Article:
Blood Alcohol Content Limit Reduced To .08 For Arizona

On September 1st, the Blood Alcohol Content limit from Arizona drivers decreased from .10 to .08.

Alberto Gutier, Director of the Governor’s Highway Safety Office, says this decrease means one less drink for an average person to bring their BAC level down to .08.

Alcohol affects individuals differently and a drinker’s metabolism, weight, tolerance for alcohol and sex plays a hand in how an alcoholic beverage will affect their BAC limit. The time taken to consume the drink also contributes to the effectiveness of the drink.

Gutier estimated that a 170-pound man would reach the .08 limit if he consumed four drinks within two hours.

He also explained that once an average man reaches a BAC limit of .05, skills used to drive a vehicle are affected. “Scientific research has proven that after three drinks a 170-pound male starts to experience difficulties, such as divided attention and choice reaction time. Add one more drink to that and his eye movement control, ability to stand steady and even process information all are greatly reduced, even though his BAC is likely to be only about .05 which is still below the ‘legal limit’,” he added.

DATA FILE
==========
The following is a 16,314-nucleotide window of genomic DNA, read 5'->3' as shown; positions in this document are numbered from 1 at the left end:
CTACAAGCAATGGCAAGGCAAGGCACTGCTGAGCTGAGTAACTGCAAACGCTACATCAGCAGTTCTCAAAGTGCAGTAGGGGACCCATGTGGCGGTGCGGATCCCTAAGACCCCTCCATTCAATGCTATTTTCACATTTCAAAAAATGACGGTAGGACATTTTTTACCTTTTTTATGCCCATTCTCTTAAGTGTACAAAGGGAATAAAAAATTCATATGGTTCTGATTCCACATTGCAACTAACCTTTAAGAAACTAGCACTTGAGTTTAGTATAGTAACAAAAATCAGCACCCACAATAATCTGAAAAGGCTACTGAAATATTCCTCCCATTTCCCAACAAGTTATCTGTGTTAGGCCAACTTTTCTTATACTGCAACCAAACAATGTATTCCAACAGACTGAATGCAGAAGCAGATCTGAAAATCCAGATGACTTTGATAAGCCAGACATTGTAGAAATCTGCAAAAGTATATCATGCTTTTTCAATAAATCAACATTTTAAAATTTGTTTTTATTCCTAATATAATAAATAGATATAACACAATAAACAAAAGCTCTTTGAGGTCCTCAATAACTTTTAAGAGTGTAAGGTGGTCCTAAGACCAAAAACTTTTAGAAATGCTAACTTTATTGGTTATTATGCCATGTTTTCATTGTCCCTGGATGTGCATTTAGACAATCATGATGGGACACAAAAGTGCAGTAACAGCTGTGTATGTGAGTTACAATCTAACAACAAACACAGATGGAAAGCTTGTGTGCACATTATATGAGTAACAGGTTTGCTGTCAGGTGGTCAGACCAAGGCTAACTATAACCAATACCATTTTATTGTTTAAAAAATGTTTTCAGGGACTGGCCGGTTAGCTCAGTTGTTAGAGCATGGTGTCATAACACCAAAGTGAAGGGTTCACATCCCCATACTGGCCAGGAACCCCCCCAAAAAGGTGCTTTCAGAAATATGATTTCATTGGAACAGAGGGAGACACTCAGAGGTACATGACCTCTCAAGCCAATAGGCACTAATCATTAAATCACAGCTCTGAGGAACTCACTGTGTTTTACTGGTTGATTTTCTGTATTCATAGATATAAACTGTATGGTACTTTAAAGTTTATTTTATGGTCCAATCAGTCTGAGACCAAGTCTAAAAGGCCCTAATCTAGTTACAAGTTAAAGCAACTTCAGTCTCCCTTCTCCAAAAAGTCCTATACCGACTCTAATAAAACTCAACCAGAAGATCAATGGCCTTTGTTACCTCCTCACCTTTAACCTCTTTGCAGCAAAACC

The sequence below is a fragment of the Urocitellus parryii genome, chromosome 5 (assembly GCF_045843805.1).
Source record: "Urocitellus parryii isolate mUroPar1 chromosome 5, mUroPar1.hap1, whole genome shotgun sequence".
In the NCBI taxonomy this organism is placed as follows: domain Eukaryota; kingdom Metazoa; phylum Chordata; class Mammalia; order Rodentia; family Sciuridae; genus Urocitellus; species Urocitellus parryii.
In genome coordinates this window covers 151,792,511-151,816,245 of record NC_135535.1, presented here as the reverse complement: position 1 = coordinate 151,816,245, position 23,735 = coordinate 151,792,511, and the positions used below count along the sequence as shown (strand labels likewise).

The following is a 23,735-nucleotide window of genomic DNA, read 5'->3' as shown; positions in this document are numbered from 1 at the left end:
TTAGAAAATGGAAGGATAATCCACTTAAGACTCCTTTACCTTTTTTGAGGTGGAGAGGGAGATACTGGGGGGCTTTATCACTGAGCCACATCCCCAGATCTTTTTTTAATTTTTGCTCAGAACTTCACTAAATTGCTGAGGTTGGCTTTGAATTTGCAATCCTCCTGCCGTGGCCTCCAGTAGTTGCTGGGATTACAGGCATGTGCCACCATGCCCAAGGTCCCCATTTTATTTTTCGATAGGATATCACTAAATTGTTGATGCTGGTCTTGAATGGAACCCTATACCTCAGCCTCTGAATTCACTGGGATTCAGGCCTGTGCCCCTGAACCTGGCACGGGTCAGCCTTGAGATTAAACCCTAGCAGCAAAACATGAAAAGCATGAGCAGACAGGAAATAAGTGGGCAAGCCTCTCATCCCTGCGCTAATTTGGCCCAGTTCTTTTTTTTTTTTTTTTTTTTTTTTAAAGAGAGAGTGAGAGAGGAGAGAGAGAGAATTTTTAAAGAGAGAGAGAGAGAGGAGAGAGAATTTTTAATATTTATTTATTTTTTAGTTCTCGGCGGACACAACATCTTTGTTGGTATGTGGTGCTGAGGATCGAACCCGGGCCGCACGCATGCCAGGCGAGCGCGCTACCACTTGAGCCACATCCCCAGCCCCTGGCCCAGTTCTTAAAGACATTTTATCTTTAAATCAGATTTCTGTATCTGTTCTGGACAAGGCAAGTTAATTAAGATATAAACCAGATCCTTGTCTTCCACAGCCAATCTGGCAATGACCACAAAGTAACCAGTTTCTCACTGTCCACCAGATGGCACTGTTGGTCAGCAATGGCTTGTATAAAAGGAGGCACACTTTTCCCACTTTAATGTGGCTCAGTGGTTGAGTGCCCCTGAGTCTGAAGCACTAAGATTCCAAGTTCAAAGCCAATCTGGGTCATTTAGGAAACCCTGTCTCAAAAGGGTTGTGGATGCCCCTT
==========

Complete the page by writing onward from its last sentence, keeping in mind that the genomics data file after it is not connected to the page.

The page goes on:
The penalties for Driving Under the Influence remain the same with the new level. A first offense typically results in 24 hours jail time, a $250 fine and three to six month suspension of the offender’s driver’s license.

Repeat offenders see an increase in penalties and possibly the installation of an Interlock Device, which requires the driver to blow into the device in order for the vehicle to start.

Underage drinking and driving still is a No Tolerance offense in Arizona.

The decreased limit is the result of a federal provision that requires states to lower their BAC level to .08 before 2003. If a state does not reduce their level within the stated time frame, funding for road maintenance and repair will be removed. Because Arizona reduced the level before the deadline, the state received $1.8 million to increase highway safety and alcohol education.

In order to publicize and inform drivers of the limit decrease a campaign slogan, “Drink Responsibly…Know Your Limit!” is being run throughout the state.

“It’s each drivers personal responsibility to know their limit and watch what they drink,” Gutier added to the slogan.

Last year 1,036 people died on Arizona highways and 26 percent of those deaths were alcohol related.

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